At least, with the SNP, there is a sense of realism about what independence for Scotland would actually mean. All but the most naive of its supporters understand that it would mean harsh cuts and significant economic uncertainty. It would also mean the retention of the monarchy as head of state. Scotland would remain in Nato - as agreed at the SNP’s last conference with much in the way of ruffled feathers.
This realism stands in sharp contrast to what sections of the left envisages as the possibilities for socialist advance that will be embodied in an independent Scotland (renowned for its long coastlines, temperate climate and mineral and cultural wealth - to paraphrase a certain comrade Alan McCombes).
At the forefront of the pro-independence left is the Radical Independence Campaign - an initiative of Chris Bambery and the International Socialist Group (an SWP breakaway now affiliated to Counterfire). Given the 800 who turned out for the November 2012 launch rally, this is not yet another fake front. No, it is a veritable popular front involving left nationalists, left opportunists, left SNPers, etc, etc. This motley crew want to turn the ‘yes’ vote into a vote against austerity, against Trident and for a “society that cares about welfare, employment, peace and the environment” (sic).
Slightly less starry-eyed about the consequences of a ‘yes’ majority vote is the programmatically rudderless Committee for a Workers’ International. These comrades choose to ignore the harsh reality of what independence would mean for working class people in Scotland by giving it a leftish tinge. One gets the impression from speaking to CWI comrades that they do not actually favour independence themselves, but it is important to, you know, ‘meet the class where they’re at’ and therefore support independence in order to win the working class to socialism. And not just any old independence, of course - according to the fantasy, it must be socialist independence! But these so-called Trotskyist comrades would be the first to admit that socialism cannot exist in one country ... so all one can gather from what they have to say on the subject is that they are consistently opportunist and otherwise thoroughly inconsistent.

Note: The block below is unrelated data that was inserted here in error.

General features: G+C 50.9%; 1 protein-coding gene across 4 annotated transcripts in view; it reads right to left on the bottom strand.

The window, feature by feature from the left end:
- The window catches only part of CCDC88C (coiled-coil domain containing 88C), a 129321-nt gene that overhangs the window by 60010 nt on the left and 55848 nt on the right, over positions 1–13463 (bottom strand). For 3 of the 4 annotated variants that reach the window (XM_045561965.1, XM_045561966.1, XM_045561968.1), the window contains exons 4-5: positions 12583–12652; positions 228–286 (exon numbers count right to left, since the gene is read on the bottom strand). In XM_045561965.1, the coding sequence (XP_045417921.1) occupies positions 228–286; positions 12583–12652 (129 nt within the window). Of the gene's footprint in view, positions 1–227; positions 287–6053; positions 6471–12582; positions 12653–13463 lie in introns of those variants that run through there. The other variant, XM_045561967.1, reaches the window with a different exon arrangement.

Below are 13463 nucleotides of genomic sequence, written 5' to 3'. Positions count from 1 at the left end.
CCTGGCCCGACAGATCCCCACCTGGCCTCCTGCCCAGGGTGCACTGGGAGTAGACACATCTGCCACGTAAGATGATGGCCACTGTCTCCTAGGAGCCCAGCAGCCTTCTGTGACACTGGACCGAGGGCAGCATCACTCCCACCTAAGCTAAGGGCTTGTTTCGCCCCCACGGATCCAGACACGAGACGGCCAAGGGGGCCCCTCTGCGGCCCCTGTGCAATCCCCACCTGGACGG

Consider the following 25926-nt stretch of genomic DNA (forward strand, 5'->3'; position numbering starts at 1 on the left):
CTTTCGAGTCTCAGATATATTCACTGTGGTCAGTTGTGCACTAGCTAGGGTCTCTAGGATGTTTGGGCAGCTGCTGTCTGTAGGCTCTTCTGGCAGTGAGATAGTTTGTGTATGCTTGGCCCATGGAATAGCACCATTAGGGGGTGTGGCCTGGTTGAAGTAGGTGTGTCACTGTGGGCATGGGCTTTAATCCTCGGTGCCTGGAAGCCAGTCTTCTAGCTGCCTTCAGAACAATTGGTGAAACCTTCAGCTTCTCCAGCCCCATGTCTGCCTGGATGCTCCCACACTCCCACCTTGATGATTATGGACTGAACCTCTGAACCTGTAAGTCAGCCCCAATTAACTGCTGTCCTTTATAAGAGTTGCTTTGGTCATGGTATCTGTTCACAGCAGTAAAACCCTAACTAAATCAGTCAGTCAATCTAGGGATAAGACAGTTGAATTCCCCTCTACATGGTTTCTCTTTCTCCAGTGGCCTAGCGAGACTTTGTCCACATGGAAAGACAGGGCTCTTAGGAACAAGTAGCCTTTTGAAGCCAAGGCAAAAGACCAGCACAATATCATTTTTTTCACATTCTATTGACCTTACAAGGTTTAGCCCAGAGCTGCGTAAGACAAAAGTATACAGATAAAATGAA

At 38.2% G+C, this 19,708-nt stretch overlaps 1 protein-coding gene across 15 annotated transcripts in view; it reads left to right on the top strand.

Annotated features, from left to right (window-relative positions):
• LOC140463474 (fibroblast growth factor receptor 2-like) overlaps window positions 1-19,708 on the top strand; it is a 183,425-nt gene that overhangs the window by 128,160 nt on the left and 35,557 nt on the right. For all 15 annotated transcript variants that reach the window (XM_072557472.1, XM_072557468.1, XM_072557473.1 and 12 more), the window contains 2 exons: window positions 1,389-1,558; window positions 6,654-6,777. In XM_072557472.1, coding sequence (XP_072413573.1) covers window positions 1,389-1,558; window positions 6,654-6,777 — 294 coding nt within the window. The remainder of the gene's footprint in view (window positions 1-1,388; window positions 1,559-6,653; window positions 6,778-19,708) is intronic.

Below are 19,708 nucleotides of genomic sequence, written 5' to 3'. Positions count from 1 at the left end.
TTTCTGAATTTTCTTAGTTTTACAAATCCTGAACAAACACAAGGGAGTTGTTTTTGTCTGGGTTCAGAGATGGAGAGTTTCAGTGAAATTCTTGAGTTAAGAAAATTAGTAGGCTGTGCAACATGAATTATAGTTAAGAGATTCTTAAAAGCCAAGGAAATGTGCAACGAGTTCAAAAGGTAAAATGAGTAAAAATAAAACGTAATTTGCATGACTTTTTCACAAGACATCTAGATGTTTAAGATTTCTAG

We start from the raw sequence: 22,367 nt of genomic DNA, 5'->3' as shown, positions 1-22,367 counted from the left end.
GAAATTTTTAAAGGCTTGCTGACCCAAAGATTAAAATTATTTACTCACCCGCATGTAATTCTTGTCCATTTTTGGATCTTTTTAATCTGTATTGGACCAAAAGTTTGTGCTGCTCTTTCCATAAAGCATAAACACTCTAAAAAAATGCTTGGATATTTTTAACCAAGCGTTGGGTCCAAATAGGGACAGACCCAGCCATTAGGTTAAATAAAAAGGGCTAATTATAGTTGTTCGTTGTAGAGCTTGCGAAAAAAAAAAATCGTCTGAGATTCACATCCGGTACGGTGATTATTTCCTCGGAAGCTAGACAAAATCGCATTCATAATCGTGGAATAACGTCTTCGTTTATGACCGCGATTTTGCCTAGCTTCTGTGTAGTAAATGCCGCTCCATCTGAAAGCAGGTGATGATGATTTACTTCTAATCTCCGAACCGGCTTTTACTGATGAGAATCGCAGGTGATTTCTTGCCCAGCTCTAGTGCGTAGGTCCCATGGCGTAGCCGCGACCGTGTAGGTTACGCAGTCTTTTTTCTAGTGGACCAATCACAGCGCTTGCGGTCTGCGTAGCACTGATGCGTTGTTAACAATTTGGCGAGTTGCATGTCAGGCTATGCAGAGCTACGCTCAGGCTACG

The Socialist Workers Party - which was just a little bit late to the party - is equally opportunistic in its current position: “For independence, against nationalism”. The SWP feels the need to adopt a pro-independence line in order to ‘hold the conversation’ with trade unionists and win workers to a ‘left’ version of independence. This is a step backwards from its already appalling previous position - which had of necessity been a fudge in order to ingratiate the SWP with the Scottish Socialist Party leadership during the days before the SSP was wrecked by Tommy Sheridan’s defamation case against the News of the World.
The SWP position has been that essentially it doesn’t matter that much. In any case, we should shed no tears over the break-up of the UK state: it would, after all, be a blow to British imperialism. That may be true, comrades, but the resulting national divisions would also be a blow to the working class - and you should shed more than a tear over that. Of course, what remains of the SSP itself is now a hardened nationalist outfit (the nationalism that was once adopted supposedly just to gain an audience is now embedded in the organisation’s DNA). It will be a pathetic cheerleader for a ‘yes’ vote. Not that many people will be listening - anyone with any genuine belief in the SSP’s politics really ought to leave and join the SNP. The practical politics of the two organisations are now pretty similar (although possibly the SNP is less committed to nationalism).
As we have repeatedly said, it is important that we take the national question seriously. The working class must be armed with the best possible answers on all matters if it is to become the future ruling class. We must fight for democracy and champion the right of nations and nationalities to self-determination. This does not mean that we ought to go around shouting for secession at every opportunity, in every scenario - contrary to left-nationalist opinion. In fact, we need to fight for the greatest voluntary unity of peoples as the strongest weapon of the working class against the state. In the case of the British Isles we fight for a united Ireland alongside a federal republic of England, Scotland and Wales as the best means of overcoming national antagonisms and moving towards greater unity.
This, of course, will not be an option on the ballot paper on September 18 2014. The choice will be between a ‘no’ vote - effectively lining up with the British state; and a ‘yes’ - the equivalent of siding with the SNP nationalists. The genuine left in Scotland would be well advised to build for an active boycott if it wants to take a clear and independent class position.